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Animated Edition - Spring 2016
Popping for Parkinson’s
Dancer, doctor and dance and health researcher Keir Philip and medical student Flora Malein illustrate the benefits of popping for people living with Parkinson’s 

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 Flora Malein.pdf
Teacher Simone Sistarelli with participant Sarah Webb, Popping for Parkinson’s. Photo:Wilkie Branson
Popping is a dance form that developed in California in the 1960s and 1970s. Closely linked to funk and hip-hop culture, popping may not jump out as the most obvious choice of dance style to teach people with Parkinson’s, yet that is exactly what one man is doing... and it works, brilliantly.

Simone Sistarelli is a dancer, dance teacher and musician who trained at Trinity Laban and tours extensively throughout Europe. He also knows about the physical and emotional impacts that Parkinson’s can have on a person, as his grandfather was diagnosed with the condition. It is from his passion for dance and knowledge of the condition that Simone has started teaching a popping class in South London, specifically aimed at younger people with Parkinson’s.

Although Parkinson’s can affect individuals quite differently, the four main features are tremor, rigidity, bradykinesia (slow movement) and poor balance. It is more common in older people, but can also affect people under 50 years old, in which case it is termed young onset Parkinson’s.

Popping is characterised by the dancer rapidly alternating between contracting and relaxing their muscles to music, playing with the tempo and in some way trying to embody the music. It requires individuals to develop an exceptional degree of control over their muscles and the quality of their movements. Simone realised that the skills and techniques developed through learning popping could be of real benefit for people with Parkinson’s as they are directly related to some of the most disabling aspects of their condition.

“I really did feel that popping can be helpful to people with Parkinson’s because the essence of popping is popping your muscles to the beat of a song voluntarily and I thought that if people with Parkinson’s could learn this tool they might be able to control their bodies in a better way, have more awareness of their bodies and hopefully less shaking.”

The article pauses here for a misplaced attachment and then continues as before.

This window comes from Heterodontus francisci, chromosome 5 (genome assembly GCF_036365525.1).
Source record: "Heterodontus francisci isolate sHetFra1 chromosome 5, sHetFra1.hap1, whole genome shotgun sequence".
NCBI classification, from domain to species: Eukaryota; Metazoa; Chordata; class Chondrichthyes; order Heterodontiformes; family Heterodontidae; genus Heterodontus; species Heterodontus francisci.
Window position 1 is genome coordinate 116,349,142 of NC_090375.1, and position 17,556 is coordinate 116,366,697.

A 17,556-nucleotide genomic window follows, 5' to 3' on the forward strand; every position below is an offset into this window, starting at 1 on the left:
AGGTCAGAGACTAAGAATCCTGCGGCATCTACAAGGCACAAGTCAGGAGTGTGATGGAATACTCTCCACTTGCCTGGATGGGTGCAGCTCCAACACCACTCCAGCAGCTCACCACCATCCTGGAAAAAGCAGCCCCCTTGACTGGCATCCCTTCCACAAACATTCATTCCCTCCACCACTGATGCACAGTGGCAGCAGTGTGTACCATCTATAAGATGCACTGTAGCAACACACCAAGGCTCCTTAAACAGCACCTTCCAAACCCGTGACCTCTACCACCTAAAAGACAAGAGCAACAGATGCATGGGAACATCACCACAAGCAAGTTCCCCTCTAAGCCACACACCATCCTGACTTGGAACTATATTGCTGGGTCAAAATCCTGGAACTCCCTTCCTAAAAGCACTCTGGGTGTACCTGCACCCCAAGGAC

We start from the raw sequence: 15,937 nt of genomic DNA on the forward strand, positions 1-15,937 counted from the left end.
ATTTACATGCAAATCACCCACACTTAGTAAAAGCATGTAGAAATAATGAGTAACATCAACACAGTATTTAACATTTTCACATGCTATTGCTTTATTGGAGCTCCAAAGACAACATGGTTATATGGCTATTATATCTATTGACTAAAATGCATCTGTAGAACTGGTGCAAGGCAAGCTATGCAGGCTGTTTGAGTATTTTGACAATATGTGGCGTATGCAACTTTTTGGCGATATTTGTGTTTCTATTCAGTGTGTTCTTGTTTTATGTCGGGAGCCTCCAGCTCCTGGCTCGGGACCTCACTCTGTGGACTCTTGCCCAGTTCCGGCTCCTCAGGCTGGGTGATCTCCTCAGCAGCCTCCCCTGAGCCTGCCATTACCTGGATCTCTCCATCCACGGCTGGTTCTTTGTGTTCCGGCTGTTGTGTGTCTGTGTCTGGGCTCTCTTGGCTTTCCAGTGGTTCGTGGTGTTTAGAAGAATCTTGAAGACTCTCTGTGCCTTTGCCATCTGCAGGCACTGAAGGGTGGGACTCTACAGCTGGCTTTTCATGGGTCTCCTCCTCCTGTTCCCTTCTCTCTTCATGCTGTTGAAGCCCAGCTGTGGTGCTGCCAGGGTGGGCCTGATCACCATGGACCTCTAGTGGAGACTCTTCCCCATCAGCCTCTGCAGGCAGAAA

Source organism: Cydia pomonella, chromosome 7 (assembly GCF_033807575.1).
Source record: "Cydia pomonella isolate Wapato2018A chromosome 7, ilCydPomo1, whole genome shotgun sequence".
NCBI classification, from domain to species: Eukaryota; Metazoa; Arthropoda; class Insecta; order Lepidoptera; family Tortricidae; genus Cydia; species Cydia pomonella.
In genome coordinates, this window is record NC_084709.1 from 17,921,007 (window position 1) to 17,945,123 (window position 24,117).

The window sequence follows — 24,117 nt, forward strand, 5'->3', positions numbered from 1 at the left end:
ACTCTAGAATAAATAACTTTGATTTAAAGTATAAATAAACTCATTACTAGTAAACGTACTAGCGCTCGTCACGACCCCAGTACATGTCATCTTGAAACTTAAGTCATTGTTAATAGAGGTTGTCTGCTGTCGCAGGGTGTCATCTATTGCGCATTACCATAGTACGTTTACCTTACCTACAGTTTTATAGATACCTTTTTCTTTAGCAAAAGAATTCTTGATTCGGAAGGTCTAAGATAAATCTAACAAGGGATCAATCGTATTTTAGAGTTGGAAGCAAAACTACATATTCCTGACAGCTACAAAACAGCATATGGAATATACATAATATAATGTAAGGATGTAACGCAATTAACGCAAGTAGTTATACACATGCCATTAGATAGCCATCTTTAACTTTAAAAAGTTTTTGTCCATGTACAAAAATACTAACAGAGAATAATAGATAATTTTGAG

And so far, the classes that run weekly in Wimbledon, London have turned out to be a great success. Although dance classes for Parkinson’s patients are not a new concept, this appears to be the first time that popping, as a particular dance style, has been offered therapeutically for younger people with Parkinson’s.

Sarah Webb, a member of the South London Younger Parkinson’s Network and one of the class participants said, “It’s something unusual, I hadn’t really heard of body popping. I just wanted something different because we all do dancing and there’s so many opportunities out there but it’s all quite boring stuff for younger people, as we are still very active. So this came along and it was something quite exciting and different.”

Participants say they enjoy engaging with the up-beat and contemporary dance style. In the well-lit modern dance studio in Wimbledon, it is also easy to forget that they are people with a chronic life-limiting condition resembling simply another group of novice dancers enjoying themselves as they pop their way through classics like Michael Jackson’s Billie Jean and Cybotron’s electro classic Clear.

“I don’t feel so depressed, I feel much happier as I feel as though I’m claiming back from something that I lost for a while,” says Phillip, another of the class participants. “Sometimes I can’t even walk into the room but then I start dancing and I’m fine.”

Class participants find themselves looking forward to the classes and say that they have had a significant impact on their lives beyond the sessions themselves. And it appears as though this benefit may not only be confined to the physical aspects of dancing.

“The impact for dance with people living with Parkinson’s is multifaceted,” says Dr Sara Houston from the University of Roehampton who is researching the therapeutic benefits of dance for people with the disease.

“This is because dance itself is a multifaceted activity. It’s not a straightforward physical activity and includes intellectual, emotional and creative aspects to it as well. What is very clear is that dancing is of immense value to people with Parkinson’s in terms of their everyday lives and how they cope with living with Parkinson’s.

“I think this is a very exciting initiative… particularly as the number of people diagnosed with young onset Parkinson’s is increasing. I think it is really important that they have the ability to go and experience dance in a way that they find enjoyable.”

The project is not about suggesting that all people with Parkinson’s should experience popping, but it is about appreciating that some might want to. Simone also believes that his initiative embodies some of the values from hip-hop culture that gave birth to the dance style he teaches.

“Hip-hop began in the neighbourhoods and ghettos of the South Bronx of New York City in the 1970s and a large part of it has been about empowering disadvantaged people and connecting with your community. Through Popping for Parkinson’s, I feel that this is exactly what we are doing. My dream for the project is that we see more classes like this, with even more dance styles being offered to people with Parkinson’s and other movement compromising conditions.”

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Animated: Spring 2016